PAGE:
There is, of course, diversity within the queer community. In today’s church, the transgender or non-binary4 person brings a particular set of perspectives and experiences that inform the interaction between worship leader and worshiping community. Trans folks were never explicitly prohibited from ordained roles in most denominations, but the exclusion—backed by social custom and comfort rather than by polity—has in some ways proven even more insidious. As contemporary politics has seized upon the trans community as a target for discriminatory laws for electoral gain, those trans and non-binary folks who would lead God’s people may find the glare of the chancel lights a little harsher these days. A constant need to educate—about names and pronouns, about biology and culture—makes simply being present in the worship moment a challenge for many, even in the most well-intentioned congregational settings.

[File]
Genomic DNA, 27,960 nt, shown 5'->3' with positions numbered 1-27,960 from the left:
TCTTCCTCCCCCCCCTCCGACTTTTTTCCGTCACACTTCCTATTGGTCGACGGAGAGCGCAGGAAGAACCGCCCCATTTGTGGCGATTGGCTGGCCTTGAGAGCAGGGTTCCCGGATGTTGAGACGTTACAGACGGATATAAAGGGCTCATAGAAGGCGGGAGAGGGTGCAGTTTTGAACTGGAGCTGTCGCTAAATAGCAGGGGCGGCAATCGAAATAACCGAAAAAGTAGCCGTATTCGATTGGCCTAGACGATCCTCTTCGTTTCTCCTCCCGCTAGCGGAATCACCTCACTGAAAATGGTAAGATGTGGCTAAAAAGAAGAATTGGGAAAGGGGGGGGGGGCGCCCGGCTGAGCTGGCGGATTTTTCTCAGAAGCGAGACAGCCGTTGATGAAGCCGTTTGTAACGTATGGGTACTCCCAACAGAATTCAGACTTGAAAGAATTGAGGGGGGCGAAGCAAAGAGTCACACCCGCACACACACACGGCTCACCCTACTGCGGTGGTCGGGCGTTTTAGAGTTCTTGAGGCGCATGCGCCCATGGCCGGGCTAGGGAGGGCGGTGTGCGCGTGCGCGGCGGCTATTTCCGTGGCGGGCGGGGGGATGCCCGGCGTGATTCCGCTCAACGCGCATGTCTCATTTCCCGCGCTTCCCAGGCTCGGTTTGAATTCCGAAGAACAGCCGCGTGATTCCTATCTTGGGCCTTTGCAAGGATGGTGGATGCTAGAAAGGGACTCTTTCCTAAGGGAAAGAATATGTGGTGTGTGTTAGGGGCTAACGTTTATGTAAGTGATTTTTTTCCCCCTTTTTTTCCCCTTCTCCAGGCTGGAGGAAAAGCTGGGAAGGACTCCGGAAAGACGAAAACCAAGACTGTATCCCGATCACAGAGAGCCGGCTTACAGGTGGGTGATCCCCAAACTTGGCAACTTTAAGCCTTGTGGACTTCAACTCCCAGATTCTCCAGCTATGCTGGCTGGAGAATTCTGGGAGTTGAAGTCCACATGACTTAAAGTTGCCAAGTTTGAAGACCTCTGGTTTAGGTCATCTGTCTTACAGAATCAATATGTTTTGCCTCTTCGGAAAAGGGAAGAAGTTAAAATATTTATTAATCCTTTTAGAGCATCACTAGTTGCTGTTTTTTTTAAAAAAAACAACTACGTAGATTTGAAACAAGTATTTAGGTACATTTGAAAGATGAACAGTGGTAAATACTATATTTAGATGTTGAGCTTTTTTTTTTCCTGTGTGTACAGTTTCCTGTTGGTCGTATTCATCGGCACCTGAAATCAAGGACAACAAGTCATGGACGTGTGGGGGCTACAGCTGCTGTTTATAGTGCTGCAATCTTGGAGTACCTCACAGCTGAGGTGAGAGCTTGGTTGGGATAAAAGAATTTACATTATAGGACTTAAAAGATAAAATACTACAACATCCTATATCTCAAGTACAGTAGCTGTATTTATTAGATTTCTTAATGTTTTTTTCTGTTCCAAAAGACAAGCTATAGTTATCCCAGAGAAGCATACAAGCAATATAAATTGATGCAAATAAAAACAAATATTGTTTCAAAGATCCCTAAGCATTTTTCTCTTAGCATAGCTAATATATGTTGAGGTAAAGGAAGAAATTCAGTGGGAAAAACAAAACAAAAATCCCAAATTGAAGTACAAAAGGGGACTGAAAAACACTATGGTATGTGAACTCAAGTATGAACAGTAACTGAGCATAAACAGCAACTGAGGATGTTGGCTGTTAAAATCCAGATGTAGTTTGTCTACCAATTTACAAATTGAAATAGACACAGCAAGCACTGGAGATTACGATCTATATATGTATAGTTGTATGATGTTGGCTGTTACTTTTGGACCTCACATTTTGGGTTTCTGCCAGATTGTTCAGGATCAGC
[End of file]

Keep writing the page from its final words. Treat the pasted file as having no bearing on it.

But here, too, the identity of the worship leader brings real opportunities. In some cases, the non-binary person may be a visible testimony that steers us away from oversimplified binary thinking. Reductionist readings of Scripture that portray moral choices as simple or temporal judgments as absolute are more difficult to retain when the one leading us is modeling the fluidity of God’s creation. It is not so surprising that a preacher who has had to view life through an evolving lens of personal identity might show more grace and patience and agility in connecting with the varying perspectives of the persons in the pews.

Robes and Closets